Friday, June 17, 2016

Opera in Prose (and Il Trovatore)

The progress of my summer reading list has been somewhat slowed by academic responsibility (alas) but I am currently immersed in Alexander Chee's recent The Queen of the Night, and it is so glorious that I can't wait for the eventual review to share it with you all. I got it from my local library, but it's the kind of book I'd love to own, the better to forcibly loan it to people, to say nothing of revisiting particularly lush passages of its gorgeous prose. It works (so far!) brilliantly well as a historical novel of the mid-nineteenth century, and is also a fascinating look at one woman's self-discovery... and discovery of opera. The evocation of opera in prose is, of course, a tricky thing. But it's also proved irresistibly tempting to many authors.... and bloggers. I was first drawn into the sphere of opera blogging because prose records of unique opera evenings were (and are) so much more numerous, and more accessible, than audio or visual records of them.

Caruso as Manrico
The dramatic use of opera in novels dates back at least to the Romantics, with Flaubert's Madame Bovary a justly famous example, and Dumas père's Le Comte de Monte-Cristo a less famous but equally fascinating one. (If you have favorite examples of opera evoked in prose, please share them!) I've been particularly intrigued by Chee's treatment of Il Trovatore, an opera he describes as "a tragedian's sleight-of-hand." The poignant ballad "Deserto sulla terra" he describes as perhaps the most beautiful song ever written for a man... which of course led me into a process of re-exploring the opera and this aria.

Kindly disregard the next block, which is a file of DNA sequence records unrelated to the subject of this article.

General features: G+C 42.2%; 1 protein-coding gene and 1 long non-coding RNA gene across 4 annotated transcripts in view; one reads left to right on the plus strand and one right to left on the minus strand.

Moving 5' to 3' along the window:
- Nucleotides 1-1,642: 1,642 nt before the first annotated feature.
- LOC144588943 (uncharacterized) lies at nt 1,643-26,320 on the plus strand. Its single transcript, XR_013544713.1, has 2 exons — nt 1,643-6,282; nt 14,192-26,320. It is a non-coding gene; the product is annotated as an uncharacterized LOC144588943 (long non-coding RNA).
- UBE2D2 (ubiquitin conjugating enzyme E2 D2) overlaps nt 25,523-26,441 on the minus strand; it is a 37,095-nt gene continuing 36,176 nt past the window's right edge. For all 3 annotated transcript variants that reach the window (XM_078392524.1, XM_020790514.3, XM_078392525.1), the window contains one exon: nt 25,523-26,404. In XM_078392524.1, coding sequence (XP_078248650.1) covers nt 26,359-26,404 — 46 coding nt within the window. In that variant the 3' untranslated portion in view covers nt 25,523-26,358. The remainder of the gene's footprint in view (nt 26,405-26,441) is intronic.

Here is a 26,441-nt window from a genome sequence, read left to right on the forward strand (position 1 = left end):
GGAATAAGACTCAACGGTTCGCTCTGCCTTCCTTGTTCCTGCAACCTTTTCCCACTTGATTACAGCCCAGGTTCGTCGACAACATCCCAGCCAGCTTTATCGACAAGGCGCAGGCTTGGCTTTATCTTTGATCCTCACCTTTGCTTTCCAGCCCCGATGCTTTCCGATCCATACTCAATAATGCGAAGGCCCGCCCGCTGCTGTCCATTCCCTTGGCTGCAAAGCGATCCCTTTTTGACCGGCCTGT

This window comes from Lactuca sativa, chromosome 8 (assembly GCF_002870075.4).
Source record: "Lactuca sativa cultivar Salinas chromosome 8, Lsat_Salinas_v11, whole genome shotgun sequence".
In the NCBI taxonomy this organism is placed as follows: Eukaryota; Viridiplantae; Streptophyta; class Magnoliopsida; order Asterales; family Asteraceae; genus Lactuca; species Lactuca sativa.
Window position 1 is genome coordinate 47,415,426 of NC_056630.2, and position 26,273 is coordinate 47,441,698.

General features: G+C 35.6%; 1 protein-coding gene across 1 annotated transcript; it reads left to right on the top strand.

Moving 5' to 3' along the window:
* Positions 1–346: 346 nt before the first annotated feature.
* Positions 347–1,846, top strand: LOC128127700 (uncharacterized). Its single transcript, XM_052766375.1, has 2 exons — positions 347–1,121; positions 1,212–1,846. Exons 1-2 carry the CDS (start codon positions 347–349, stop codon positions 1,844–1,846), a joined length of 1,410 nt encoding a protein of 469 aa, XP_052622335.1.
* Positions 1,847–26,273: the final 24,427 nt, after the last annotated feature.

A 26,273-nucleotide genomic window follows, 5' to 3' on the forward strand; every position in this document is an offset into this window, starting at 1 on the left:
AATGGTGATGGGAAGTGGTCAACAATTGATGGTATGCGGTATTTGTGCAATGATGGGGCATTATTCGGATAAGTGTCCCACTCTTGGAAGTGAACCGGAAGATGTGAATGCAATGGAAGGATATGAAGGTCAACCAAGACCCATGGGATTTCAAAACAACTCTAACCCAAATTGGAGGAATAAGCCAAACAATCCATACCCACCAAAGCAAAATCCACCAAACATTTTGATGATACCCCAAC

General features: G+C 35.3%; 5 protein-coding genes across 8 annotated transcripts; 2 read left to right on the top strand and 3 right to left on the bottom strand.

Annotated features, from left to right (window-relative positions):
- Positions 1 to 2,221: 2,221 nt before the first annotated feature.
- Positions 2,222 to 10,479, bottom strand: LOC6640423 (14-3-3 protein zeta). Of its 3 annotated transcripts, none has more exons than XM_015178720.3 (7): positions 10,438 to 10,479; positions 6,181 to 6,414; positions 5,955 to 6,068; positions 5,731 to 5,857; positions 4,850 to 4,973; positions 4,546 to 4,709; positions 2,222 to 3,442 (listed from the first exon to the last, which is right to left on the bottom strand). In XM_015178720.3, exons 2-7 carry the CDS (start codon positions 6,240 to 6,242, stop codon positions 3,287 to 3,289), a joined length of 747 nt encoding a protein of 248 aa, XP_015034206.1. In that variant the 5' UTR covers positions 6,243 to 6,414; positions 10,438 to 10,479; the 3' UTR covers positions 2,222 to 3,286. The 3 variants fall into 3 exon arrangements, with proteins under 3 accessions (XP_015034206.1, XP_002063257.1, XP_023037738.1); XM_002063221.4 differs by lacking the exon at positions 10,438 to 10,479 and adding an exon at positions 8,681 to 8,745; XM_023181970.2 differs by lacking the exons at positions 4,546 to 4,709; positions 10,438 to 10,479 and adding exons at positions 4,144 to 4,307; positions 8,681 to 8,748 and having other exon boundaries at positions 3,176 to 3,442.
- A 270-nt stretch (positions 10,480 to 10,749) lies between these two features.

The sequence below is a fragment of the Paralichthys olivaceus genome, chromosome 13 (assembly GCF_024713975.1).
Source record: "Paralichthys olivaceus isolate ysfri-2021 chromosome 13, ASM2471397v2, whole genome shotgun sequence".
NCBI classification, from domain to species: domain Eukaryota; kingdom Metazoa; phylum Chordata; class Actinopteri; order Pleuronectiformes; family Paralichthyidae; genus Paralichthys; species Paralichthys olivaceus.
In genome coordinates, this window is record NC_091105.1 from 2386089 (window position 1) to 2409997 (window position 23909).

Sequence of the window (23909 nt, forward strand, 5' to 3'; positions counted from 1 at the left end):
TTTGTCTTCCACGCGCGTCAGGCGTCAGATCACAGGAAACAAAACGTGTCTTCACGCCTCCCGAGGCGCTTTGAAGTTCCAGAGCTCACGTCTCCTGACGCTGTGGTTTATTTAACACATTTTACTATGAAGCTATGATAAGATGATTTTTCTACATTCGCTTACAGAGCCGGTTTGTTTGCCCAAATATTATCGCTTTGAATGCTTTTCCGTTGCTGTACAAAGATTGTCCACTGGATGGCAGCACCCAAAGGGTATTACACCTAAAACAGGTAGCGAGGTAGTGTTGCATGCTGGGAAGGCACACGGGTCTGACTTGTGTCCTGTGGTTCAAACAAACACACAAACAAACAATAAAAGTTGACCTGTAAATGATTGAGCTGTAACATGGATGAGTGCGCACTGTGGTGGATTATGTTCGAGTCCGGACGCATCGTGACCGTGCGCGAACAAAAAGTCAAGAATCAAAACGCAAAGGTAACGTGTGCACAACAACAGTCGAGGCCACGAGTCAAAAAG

The earliest recording of the aria I could find dates to 1903. With its dedication to the father of tenor Francesco Tamagno, it functions as a curious double record: of the aria's enduring emotional power, and of changing tastes in performance. Attempting to reconstruct a rough chronology of Manricos, I next came to Gigli (having been balked of Caruso, for this aria.) I confess that Gigli's live performance of this was much more stirring to me, much more vocally and dramatically interesting. The live element helps; and despite the limitations of the recording technology, we still get a clear sense of the dynamic variation at play, of the use of text... even of the use of space, as singers pace away from the microphones and sections of music fall away from us. To me, this is one of the things recorded opera can best do: to give us some sense both of what it was like to hear and see it performed, and of all the richness we're missing by not doing so. Less than a decade later, in another live performance, Di Stefano would sing it like a challenge to the destiny Manrico battles. Similarly warlike is the remarkable Lauri Volpi.

My favorite Manrico is, perhaps unsurprisingly, Franco Corelli. This is partly because I am an absolute sucker for a performance style that defies the sensibilities of historically-bourgeois audiences and neglects restraint and propriety and even, sometimes, what is called "good taste," in favor of something much more important, something startling and passionate, something that is true, or at least dreams of being so. Corelli's performance of the aria at his Met debut can be heard here; I'm particularly fond of the 1962 Salzburg recording I own. The brutal--and admittedly capricious--quality filter of time, to say nothing of technology, means that the landscape of interpretations grows more crowded in more recent decades. Domingo's is yearningly beautiful, reminding me that I should revisit his early work more often. Marcelo Alvarez (my first live Manrico) sings it, interestingly, while emphasizing its qualities as a ballad, rather than its function as a cri de coeur. Roberto Alagna's interpretation, I think, strikes a balance between the aria's two identities. I can't think of a better way to conclude this selective survey, Gentle Readers, than to ask you about your own favorite Manricos, whether recorded, or translated into prose from your own memories of that irreplaceable experience that is live opera.

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